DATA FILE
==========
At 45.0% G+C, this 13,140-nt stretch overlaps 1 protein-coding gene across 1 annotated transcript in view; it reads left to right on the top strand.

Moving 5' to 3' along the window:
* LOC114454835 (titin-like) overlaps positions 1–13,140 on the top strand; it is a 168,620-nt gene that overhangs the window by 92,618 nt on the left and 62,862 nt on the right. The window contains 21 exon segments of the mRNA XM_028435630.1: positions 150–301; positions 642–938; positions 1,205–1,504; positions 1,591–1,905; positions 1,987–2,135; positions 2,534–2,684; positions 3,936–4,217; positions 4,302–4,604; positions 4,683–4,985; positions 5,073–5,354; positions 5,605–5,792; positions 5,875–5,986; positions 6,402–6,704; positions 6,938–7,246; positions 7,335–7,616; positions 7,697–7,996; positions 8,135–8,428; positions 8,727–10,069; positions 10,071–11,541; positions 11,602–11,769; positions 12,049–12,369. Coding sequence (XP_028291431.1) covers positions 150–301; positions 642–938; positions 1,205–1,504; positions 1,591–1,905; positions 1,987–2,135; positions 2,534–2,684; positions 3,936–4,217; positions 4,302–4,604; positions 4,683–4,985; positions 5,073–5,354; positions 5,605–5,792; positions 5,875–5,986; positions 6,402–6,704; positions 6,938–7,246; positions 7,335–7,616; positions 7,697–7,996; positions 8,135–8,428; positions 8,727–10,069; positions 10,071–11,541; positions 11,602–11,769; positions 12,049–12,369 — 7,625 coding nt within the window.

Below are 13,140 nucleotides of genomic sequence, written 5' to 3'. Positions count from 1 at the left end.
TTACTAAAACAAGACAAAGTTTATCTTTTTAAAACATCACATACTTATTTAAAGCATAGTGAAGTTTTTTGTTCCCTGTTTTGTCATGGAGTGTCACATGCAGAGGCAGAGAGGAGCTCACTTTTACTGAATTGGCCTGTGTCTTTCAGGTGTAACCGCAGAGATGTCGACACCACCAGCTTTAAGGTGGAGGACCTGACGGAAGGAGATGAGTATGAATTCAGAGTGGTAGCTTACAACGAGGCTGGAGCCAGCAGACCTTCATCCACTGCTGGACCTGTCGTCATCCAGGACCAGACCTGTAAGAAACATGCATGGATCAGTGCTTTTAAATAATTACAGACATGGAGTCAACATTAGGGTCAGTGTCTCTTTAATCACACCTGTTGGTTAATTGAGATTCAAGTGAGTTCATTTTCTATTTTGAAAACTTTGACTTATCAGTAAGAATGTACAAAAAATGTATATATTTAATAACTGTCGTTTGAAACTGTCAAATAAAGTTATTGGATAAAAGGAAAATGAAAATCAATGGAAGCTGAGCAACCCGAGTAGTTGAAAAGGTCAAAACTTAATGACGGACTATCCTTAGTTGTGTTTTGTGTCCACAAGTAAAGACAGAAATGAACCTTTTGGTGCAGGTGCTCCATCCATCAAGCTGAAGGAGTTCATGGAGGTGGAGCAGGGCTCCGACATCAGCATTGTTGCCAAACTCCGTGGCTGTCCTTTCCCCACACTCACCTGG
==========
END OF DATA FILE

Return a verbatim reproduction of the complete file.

At 45.0% G+C, this 13,140-nt stretch overlaps 1 protein-coding gene across 1 annotated transcript in view; it reads left to right on the top strand.

Moving 5' to 3' along the window:
* LOC114454835 (titin-like) overlaps positions 1–13,140 on the top strand; it is a 168,620-nt gene that overhangs the window by 92,618 nt on the left and 62,862 nt on the right. The window contains 21 exon segments of the mRNA XM_028435630.1: positions 150–301; positions 642–938; positions 1,205–1,504; positions 1,591–1,905; positions 1,987–2,135; positions 2,534–2,684; positions 3,936–4,217; positions 4,302–4,604; positions 4,683–4,985; positions 5,073–5,354; positions 5,605–5,792; positions 5,875–5,986; positions 6,402–6,704; positions 6,938–7,246; positions 7,335–7,616; positions 7,697–7,996; positions 8,135–8,428; positions 8,727–10,069; positions 10,071–11,541; positions 11,602–11,769; positions 12,049–12,369. Coding sequence (XP_028291431.1) covers positions 150–301; positions 642–938; positions 1,205–1,504; positions 1,591–1,905; positions 1,987–2,135; positions 2,534–2,684; positions 3,936–4,217; positions 4,302–4,604; positions 4,683–4,985; positions 5,073–5,354; positions 5,605–5,792; positions 5,875–5,986; positions 6,402–6,704; positions 6,938–7,246; positions 7,335–7,616; positions 7,697–7,996; positions 8,135–8,428; positions 8,727–10,069; positions 10,071–11,541; positions 11,602–11,769; positions 12,049–12,369 — 7,625 coding nt within the window.

Below are 13,140 nucleotides of genomic sequence, written 5' to 3'. Positions count from 1 at the left end.
TTACTAAAACAAGACAAAGTTTATCTTTTTAAAACATCACATACTTATTTAAAGCATAGTGAAGTTTTTTGTTCCCTGTTTTGTCATGGAGTGTCACATGCAGAGGCAGAGAGGAGCTCACTTTTACTGAATTGGCCTGTGTCTTTCAGGTGTAACCGCAGAGATGTCGACACCACCAGCTTTAAGGTGGAGGACCTGACGGAAGGAGATGAGTATGAATTCAGAGTGGTAGCTTACAACGAGGCTGGAGCCAGCAGACCTTCATCCACTGCTGGACCTGTCGTCATCCAGGACCAGACCTGTAAGAAACATGCATGGATCAGTGCTTTTAAATAATTACAGACATGGAGTCAACATTAGGGTCAGTGTCTCTTTAATCACACCTGTTGGTTAATTGAGATTCAAGTGAGTTCATTTTCTATTTTGAAAACTTTGACTTATCAGTAAGAATGTACAAAAAATGTATATATTTAATAACTGTCGTTTGAAACTGTCAAATAAAGTTATTGGATAAAAGGAAAATGAAAATCAATGGAAGCTGAGCAACCCGAGTAGTTGAAAAGGTCAAAACTTAATGACGGACTATCCTTAGTTGTGTTTTGTGTCCACAAGTAAAGACAGAAATGAACCTTTTGGTGCAGGTGCTCCATCCATCAAGCTGAAGGAGTTCATGGAGGTGGAGCAGGGCTCCGACATCAGCATTGTTGCCAAACTCCGTGGCTGTCCTTTCCCCACACTCACCTGG